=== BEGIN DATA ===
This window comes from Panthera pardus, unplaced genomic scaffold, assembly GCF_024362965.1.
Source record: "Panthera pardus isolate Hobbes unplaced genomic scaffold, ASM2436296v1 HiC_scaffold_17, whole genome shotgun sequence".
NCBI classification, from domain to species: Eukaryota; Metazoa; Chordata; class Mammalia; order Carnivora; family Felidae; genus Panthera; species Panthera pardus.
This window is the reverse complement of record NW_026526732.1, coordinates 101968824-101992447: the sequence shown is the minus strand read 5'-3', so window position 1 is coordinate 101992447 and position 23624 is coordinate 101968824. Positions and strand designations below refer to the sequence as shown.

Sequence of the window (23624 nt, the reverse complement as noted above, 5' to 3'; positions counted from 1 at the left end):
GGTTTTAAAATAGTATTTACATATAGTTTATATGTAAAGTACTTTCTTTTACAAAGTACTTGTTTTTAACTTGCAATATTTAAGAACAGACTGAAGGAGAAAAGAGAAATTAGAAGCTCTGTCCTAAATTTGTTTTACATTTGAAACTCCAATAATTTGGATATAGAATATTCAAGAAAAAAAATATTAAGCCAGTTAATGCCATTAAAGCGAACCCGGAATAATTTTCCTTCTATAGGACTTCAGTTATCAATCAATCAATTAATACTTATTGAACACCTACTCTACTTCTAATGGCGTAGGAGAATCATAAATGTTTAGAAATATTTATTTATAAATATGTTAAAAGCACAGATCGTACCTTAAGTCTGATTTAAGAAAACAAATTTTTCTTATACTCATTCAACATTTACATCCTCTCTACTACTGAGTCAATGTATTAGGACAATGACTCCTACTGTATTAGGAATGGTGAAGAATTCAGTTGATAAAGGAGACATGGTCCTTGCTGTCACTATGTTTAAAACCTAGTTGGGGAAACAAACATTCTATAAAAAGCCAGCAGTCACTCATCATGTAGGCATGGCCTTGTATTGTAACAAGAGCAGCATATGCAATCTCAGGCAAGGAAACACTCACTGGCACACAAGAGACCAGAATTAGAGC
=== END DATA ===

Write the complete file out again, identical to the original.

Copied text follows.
This window comes from Panthera pardus, unplaced genomic scaffold, assembly GCF_024362965.1.
Source record: "Panthera pardus isolate Hobbes unplaced genomic scaffold, ASM2436296v1 HiC_scaffold_17, whole genome shotgun sequence".
NCBI classification, from domain to species: Eukaryota; Metazoa; Chordata; class Mammalia; order Carnivora; family Felidae; genus Panthera; species Panthera pardus.
This window is the reverse complement of record NW_026526732.1, coordinates 101968824-101992447: the sequence shown is the minus strand read 5'-3', so window position 1 is coordinate 101992447 and position 23624 is coordinate 101968824. Positions and strand designations below refer to the sequence as shown.

Sequence of the window (23624 nt, the reverse complement as noted above, 5' to 3'; positions counted from 1 at the left end):
GGTTTTAAAATAGTATTTACATATAGTTTATATGTAAAGTACTTTCTTTTACAAAGTACTTGTTTTTAACTTGCAATATTTAAGAACAGACTGAAGGAGAAAAGAGAAATTAGAAGCTCTGTCCTAAATTTGTTTTACATTTGAAACTCCAATAATTTGGATATAGAATATTCAAGAAAAAAAATATTAAGCCAGTTAATGCCATTAAAGCGAACCCGGAATAATTTTCCTTCTATAGGACTTCAGTTATCAATCAATCAATTAATACTTATTGAACACCTACTCTACTTCTAATGGCGTAGGAGAATCATAAATGTTTAGAAATATTTATTTATAAATATGTTAAAAGCACAGATCGTACCTTAAGTCTGATTTAAGAAAACAAATTTTTCTTATACTCATTCAACATTTACATCCTCTCTACTACTGAGTCAATGTATTAGGACAATGACTCCTACTGTATTAGGAATGGTGAAGAATTCAGTTGATAAAGGAGACATGGTCCTTGCTGTCACTATGTTTAAAACCTAGTTGGGGAAACAAACATTCTATAAAAAGCCAGCAGTCACTCATCATGTAGGCATGGCCTTGTATTGTAACAAGAGCAGCATATGCAATCTCAGGCAAGGAAACACTCACTGGCACACAAGAGACCAGAATTAGAGC